While welfare has been subject to pronounced criticism throughout the twentieth century, social insurance has consistently enjoyed the overwhelming support of European policy makers and citizens. This volume argues that the emergence of social insurance represents a paradigmatic shift in modern understandings of health, work, political participation, and government. By institutionalizing compensation, social insurance transformed it into a right that the employed population quickly came to assume.
Theoretically informed and based on intensive archival research on disability insurance records, most of which have never been used by historians, the book considers how social science and political philosophy combined to give shape to the idea of a "social" insurance in the nineteenth century; the process by which social insurance gave birth to modern notions of "disability" and "rehabilitation"; and the early-twentieth-century development of political action groups for the disabled.
Most earlier histories of German social insurance have been legislative histories that stressed the system's coercive features and functions. Making Security Social, by contrast, emphasizes the administrative practices of everyday life, the experience of consumers, and the ability of workers not only to resist, but to transform, social insurance bureaucracy and political debate. It thus demonstrates that social insurance was pivotal in establishing a general attitude of demand, claim, and entitlement as the primary link between the modern state and those it governed.
In addition to historians of Germany, Making Security Social will attract researchers across disciplines who are concerned with public policy, disability studies, and public health.
Greg Eghigian is Associate Professor of History, Penn State University.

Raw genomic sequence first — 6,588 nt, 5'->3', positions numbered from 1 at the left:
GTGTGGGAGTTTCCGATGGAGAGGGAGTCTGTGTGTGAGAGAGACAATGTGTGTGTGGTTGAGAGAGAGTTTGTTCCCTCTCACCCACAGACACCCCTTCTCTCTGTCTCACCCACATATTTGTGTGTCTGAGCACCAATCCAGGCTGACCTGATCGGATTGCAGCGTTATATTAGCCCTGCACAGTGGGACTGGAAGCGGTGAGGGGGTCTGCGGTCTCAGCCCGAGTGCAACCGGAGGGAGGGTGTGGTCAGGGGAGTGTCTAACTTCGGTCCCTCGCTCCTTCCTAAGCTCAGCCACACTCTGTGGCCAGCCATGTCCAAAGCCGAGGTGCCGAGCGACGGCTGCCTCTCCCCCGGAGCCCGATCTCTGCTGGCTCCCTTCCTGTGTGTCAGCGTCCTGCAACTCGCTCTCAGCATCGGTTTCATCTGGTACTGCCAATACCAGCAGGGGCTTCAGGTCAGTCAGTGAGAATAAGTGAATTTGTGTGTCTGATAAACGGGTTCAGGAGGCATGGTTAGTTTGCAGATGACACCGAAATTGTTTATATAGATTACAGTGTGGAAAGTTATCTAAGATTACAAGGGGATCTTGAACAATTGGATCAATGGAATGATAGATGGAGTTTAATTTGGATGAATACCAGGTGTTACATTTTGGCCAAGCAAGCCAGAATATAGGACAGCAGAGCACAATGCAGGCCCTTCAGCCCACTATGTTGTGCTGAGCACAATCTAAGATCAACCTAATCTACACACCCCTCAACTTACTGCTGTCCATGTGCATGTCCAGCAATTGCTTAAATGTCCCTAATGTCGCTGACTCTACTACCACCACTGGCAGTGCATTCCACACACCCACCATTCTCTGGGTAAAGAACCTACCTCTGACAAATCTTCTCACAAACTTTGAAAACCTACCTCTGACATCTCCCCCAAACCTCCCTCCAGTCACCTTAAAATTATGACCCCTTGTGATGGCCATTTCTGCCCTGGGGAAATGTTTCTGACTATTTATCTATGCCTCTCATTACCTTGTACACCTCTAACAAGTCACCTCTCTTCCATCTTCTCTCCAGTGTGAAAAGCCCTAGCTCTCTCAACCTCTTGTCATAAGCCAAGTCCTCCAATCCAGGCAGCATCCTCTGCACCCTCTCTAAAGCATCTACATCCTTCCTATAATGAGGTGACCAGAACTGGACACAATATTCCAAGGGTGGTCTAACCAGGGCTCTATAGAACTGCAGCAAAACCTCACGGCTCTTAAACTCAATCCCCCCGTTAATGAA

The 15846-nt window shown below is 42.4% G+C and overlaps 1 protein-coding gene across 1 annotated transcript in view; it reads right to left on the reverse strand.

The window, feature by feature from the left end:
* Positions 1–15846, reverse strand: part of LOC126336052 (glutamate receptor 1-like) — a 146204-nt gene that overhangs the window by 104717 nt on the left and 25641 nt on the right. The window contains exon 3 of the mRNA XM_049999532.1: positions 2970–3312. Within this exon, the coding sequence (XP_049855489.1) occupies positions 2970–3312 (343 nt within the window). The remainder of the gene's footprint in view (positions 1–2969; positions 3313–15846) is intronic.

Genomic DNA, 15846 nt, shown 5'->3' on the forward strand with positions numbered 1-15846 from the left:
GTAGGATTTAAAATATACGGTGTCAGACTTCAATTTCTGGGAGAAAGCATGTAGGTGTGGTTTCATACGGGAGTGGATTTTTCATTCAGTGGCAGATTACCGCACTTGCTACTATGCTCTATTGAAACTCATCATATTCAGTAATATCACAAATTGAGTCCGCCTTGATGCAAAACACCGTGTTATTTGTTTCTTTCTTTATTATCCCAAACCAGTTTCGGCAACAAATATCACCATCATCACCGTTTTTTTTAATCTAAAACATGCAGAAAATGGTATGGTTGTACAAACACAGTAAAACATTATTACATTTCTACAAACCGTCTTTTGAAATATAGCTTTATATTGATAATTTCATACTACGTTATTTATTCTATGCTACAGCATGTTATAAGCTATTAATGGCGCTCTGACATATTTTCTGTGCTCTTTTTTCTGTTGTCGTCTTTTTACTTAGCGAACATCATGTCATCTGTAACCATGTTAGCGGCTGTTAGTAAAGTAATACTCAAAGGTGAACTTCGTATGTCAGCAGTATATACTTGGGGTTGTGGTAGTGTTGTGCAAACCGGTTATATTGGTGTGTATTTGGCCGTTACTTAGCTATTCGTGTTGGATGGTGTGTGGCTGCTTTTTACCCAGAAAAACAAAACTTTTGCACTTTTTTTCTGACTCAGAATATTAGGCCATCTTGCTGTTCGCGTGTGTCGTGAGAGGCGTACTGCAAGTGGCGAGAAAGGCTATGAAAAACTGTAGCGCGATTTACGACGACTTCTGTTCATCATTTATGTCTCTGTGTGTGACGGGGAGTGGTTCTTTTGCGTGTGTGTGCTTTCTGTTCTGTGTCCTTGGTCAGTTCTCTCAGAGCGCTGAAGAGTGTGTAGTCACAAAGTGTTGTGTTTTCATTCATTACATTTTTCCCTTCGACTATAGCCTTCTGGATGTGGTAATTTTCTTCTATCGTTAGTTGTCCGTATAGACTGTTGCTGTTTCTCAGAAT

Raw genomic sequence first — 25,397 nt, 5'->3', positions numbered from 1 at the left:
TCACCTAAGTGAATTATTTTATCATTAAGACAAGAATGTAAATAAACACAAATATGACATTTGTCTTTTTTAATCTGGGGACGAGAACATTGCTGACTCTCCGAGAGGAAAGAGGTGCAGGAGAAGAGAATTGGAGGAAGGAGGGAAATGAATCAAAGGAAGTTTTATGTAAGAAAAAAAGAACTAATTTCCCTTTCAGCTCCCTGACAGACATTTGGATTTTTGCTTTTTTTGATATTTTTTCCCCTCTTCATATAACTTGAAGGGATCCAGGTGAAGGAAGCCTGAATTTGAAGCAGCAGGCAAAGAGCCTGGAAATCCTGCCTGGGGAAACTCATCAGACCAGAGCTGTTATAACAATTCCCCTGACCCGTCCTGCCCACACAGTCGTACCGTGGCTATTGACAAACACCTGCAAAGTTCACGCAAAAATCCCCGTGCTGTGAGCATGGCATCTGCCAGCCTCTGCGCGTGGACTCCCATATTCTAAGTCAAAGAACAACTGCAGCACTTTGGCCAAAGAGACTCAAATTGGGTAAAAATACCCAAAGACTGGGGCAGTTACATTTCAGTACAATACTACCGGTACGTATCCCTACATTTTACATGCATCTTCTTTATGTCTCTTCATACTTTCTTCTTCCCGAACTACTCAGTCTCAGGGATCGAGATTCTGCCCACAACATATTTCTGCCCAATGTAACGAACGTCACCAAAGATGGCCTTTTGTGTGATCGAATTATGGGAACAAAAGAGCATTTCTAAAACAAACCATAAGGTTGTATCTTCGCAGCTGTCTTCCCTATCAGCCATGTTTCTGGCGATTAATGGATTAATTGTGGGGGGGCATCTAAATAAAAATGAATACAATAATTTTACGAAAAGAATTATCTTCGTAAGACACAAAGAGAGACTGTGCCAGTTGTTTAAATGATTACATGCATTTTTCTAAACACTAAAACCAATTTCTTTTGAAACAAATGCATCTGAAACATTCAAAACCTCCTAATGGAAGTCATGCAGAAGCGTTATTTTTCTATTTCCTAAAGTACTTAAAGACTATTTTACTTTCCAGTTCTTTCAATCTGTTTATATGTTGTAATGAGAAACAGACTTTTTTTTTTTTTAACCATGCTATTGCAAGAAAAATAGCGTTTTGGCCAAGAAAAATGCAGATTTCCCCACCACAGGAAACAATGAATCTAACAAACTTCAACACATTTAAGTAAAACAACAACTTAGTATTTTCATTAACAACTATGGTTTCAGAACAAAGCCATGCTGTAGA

American social welfare policy has produced a health system with skyrocketing costs, a disability insurance program that consigns many otherwise productive people to lives of inactivity, and a welfare program that attracts wide criticism. Making Social Welfare Policy in America explains how this happened by examining the historical development of three key programs—Social Security Disability Insurance, Medicare, and Temporary Aid to Needy Families. Edward D. Berkowitz traces the developments that led to each program’s creation. Policy makers often find it difficult to dislodge a program’s administrative structure, even as political, economic, and cultural circumstances change. Faced with this situation, they therefore solve contemporary problems with outdated programs and must improvise politically acceptable solutions. The results vary according to the political popularity of the program and the changes in the conventional wisdom. Some programs, such as Social Security Disability Insurance, remain in place over time. Policy makers have added new parts to Medicare to reflect modern developments. Congress has abolished Aid to Families of Dependent Children and replaced with a new program intended to encourage work among adult welfare recipients raising young children.
Written in an accessible style and using a minimum of academic jargon, this book illuminates how three of our most important social welfare programs have come into existence and how they have fared over time.
In nearly every industrialized country, large aging populations and increased life expectancy have placed enormous pressure on social security programs—and, until recently, the pressure has been compounded by a trend toward retirement at an earlier age. With a larger fraction of the population receiving benefits, in coming decades social security in many countries may have to be reformed in order to remain financially viable.
This volume offers a cross-country analysis of the effects of disability insurance programs on labor force participation by older workers. Drawing on measures of health that are comparable across countries, the authors explore the extent to which differences in the labor force are determined by disability insurance programs and to what extent disability insurance reforms are prompted by the circumstances of a country’s elderly population.